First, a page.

Saturday, August 6, 2016

Aerial: An Alternative Form of Exercise

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By Emery R.

            As a human being who has lived on this Earth for fifteen years, I have noticed that people tend to have differing opinions on exercise. For some, like me, it is a necessity. Others don’t feel like extending the effort – even as a dedicated swimmer and runner, I understand the urge to shut yourself inside to read, write, sketch, or watch Netflix, but the bottom line is, exercise is healthy for you. Years of research and studies have proved this, and even without those, keeping your body in good shape sounds like a good idea.
            “But how do you make exercise fun?” you ask.
            Well, says I, you have to find an activity that is fun for you to do. In fact, if you want to get moving, but you are a little bit daunted by the idea of a morning run, then I suggest you find something that is outside of the usual scope of recreation (i.e. running, cycling, weight training, etc.). One prime example of this is aerial dance.
            Aerial dance is an activity that takes place in the air (hence aerial) on the trapeze, the silks (two long lengths of nylon), the Spanish web (a long, thick, almost canvas-like rope), the lyra (a metal hoop, about the size of a hula hoop), etc. If you have ever been to a circus, the idea is somewhat similar. The apparatuses are still the same, but the environment of an aerial class is less intense, and more controlled, with a lot less risk involved.
For example, beginners will not often use the Spanish web because it is less safe than say, the silks (more security climbing the silks), nor will a beginner be expected to swing on a flying trapeze. The space for that is hard to acquire, and the rigging is expensive, so most places have a dancer’s trapeze (just a trapeze suspended five to six feet from the floor).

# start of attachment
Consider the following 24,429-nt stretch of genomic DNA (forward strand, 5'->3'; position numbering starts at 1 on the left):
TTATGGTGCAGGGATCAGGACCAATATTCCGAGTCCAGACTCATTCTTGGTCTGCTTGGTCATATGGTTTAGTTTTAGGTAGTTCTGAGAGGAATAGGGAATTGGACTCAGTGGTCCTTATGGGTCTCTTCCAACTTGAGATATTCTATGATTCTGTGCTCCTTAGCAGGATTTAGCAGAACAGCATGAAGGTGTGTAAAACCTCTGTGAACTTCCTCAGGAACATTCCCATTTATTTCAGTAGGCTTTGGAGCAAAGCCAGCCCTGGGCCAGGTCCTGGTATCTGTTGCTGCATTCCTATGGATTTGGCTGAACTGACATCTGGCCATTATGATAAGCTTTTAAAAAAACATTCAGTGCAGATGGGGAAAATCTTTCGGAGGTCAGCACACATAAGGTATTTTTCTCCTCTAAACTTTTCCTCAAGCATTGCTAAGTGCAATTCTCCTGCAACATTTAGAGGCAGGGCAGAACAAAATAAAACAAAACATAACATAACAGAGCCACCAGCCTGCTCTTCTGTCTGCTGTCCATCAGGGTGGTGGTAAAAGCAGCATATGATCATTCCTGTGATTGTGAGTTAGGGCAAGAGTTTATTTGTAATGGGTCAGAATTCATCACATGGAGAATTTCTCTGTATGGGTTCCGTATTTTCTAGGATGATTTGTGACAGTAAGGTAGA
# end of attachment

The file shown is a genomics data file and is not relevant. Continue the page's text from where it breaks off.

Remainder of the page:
I actually took aerial classes for about four years. They were absolutely incredible. I loved the unconventionality of climbing high in swaths of fabric, hanging upside down, and learning how to do gorgeous poses like the cross back straddle, or dragonfly. One of the best parts of taking classes was being able to have shows. My aerial instructors, fellow trainees, and I would plan an end-of-year show for our parents and anyone else who wanted to come. It was always so fun to pick a theme, like fantasy, for example, and build routines that demonstrated the message we wanted to deliver, as well as showcased our developing skills.

Personally, the best thing about aerial was that I did it with a group of friends. We were all from the same school, and since all of us were interested in aerial, we decided to take lessons at the same place. It is an excellent way to spend some time with your friends without having to do a lot of planning; you just have to show up. To this day, I still miss the group aspect of those lessons.
To recap, aerial is an excellent yet unconventional form of alternative exercise. It is fun and exciting, while still allowing you to strengthen and condition your body. If you are interested in aerial, search for places near you that offer lessons, and try to get your friends involved. The more, the merrier, as they say. Plus, you can only ride with the circus if you can earn your keep. Being able to do aerial will make things easier if you run away to join it.


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